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Is JP Morgan paying $13bn fines to cover up a greater level of criminal wrongdoing?

October 21st, 2013

Gordon Kerr, founder of Cobden Partners, has an interesting take on the $13 billion settlement that JPMorgan Chase is due to agree with the U.S. authorities to end civil claims over its sales of deceptive mortgage bonds. Speaking to Bloomberg TV’s Guy Johnson on “The Pulse” Kerr makes some interesting points.

(1) He suggests that Jamie Dimon, chief executive of JPMorgan, entered into this deal in order to draw a veil over “a far greater level of wrongdoing at the bank”.

(2) Given the fact that the wrongdoing for which JPMorgan is being penalised emanated from the two banks it rescued at the US government’s behest during the financial crisis — Washington Mutual and Bear Stearns — “in order to help the taxpayer” why else would it be settling in this hugely expensive way?

(3) In JPMorgan’s discussions with the U.S. Department of Justice and the attorney general’s office, its objective has been to “try to limit the scope of the criminal investigation”.

(4) “Banking has become so bad — the laundry list we can easily go through — bankers simply didn’t really realise that what they were doing was wrong any more”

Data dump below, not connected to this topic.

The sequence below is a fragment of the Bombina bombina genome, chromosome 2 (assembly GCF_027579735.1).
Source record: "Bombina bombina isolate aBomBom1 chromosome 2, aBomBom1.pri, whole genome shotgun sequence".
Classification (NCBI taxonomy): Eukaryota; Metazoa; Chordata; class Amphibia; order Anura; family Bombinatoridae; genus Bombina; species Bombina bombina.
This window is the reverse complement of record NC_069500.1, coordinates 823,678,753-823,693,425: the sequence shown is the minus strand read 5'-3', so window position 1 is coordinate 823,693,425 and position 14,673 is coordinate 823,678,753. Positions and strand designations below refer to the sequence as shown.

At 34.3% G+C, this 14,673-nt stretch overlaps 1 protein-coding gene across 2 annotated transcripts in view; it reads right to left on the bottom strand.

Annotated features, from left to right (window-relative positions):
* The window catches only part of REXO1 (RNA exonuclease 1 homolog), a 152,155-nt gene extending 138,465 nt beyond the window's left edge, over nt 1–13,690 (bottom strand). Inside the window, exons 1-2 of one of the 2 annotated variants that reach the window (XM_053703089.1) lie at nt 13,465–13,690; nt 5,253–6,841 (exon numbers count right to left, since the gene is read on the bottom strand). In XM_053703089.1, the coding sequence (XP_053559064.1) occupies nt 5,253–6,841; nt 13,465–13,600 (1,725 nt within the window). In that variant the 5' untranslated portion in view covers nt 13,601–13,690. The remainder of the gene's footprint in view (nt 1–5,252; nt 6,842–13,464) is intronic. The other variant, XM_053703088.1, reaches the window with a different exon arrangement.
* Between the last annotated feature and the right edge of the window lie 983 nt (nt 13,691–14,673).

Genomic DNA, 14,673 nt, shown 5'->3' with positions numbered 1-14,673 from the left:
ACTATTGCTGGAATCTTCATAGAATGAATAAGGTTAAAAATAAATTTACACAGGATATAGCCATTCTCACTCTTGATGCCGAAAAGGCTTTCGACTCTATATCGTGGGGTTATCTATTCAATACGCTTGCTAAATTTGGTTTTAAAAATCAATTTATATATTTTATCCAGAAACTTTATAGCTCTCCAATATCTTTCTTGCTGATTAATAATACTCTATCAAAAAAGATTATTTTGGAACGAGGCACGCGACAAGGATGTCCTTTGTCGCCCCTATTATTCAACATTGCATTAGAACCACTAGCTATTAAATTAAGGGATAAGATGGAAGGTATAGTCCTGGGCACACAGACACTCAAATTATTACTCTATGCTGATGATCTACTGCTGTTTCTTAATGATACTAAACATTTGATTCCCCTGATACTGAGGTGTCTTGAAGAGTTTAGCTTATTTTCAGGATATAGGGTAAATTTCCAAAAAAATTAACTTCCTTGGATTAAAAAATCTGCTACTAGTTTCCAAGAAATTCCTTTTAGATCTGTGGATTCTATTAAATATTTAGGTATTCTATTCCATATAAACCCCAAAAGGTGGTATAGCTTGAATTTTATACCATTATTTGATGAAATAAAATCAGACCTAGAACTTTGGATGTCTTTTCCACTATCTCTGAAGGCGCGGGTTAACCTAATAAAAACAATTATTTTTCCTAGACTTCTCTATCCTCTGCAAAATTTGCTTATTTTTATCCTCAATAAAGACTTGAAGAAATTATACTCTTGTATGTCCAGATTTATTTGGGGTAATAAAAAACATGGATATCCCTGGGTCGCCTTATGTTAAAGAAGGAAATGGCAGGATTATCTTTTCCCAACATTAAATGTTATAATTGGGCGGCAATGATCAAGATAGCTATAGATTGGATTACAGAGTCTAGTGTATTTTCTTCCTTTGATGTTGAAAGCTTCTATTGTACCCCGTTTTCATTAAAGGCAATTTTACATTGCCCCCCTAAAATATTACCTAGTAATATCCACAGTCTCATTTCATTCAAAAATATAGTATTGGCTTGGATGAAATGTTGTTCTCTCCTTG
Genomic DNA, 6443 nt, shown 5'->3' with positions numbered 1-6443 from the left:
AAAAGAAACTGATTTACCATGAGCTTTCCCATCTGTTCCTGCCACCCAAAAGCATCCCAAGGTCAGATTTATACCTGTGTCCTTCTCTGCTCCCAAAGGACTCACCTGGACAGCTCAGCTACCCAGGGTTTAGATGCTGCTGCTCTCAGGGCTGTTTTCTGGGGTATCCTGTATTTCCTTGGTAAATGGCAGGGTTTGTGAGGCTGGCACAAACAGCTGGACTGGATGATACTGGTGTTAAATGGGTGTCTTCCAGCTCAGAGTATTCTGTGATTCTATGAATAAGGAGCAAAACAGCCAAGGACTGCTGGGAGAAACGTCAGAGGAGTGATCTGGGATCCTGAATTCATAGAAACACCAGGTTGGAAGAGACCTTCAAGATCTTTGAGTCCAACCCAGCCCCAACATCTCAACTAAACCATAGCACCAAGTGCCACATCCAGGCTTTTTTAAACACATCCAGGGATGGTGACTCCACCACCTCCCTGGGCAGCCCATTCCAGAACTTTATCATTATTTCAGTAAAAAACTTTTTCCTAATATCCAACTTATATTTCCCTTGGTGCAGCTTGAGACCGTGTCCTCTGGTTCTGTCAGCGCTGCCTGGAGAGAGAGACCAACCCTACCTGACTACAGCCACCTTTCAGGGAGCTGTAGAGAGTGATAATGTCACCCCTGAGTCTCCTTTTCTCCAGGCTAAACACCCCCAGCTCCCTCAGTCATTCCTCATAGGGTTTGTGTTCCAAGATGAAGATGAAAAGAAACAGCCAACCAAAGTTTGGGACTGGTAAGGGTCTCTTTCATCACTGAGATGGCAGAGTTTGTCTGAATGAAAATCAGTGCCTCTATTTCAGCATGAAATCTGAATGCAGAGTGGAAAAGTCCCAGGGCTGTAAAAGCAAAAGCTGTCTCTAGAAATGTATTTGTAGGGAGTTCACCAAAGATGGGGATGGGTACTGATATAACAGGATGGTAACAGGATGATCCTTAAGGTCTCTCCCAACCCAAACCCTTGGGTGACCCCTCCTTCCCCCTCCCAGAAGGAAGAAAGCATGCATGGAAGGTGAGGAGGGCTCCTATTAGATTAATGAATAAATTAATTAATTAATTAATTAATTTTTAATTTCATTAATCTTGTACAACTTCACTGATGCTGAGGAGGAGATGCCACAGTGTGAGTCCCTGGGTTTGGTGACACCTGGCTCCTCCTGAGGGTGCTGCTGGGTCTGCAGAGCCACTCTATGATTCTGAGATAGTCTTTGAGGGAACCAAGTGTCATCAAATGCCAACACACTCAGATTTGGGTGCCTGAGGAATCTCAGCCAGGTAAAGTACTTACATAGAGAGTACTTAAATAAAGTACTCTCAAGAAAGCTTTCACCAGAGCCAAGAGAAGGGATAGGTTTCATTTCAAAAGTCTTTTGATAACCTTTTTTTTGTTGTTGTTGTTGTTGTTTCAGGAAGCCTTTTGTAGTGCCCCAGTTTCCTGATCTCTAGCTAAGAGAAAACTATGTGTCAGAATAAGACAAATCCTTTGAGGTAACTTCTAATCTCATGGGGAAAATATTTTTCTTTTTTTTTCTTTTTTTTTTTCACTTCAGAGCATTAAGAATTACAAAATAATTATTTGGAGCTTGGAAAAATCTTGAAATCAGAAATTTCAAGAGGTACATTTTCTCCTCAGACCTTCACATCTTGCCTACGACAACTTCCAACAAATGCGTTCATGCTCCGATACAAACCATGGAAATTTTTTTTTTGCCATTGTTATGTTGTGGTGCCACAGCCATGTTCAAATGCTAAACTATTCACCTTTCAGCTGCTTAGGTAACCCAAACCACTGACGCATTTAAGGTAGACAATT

(5) The $13bn mortgage bonds settlement kind of proves that the banking bailouts of autumn 2008 were misguided. “If the bailouts had been intended to, in any sense, reform banking behaviour, they haven’t worked”.

(6) Not even a five-year-old child would buy JPMorgan’s original line about the London ‘whale’s’ trading losses. The claim was that these losses stemmed from failed attempts to hedge its own position and not from proprietary trading.

By the way Kerr, a reformed City of London trader who advises sovereign states on how overcome fundamental problems with their financial system, knows his stuff about modern finance and the financial markets. He is author of How Europe’s IFRS accounting rules are destroying its banks. (which can also be read on Bloomberg) and The Law of Opposites: Illusory Profits in the Financial Sector.

Short URL: http://www.ianfraser.org/?p=9879

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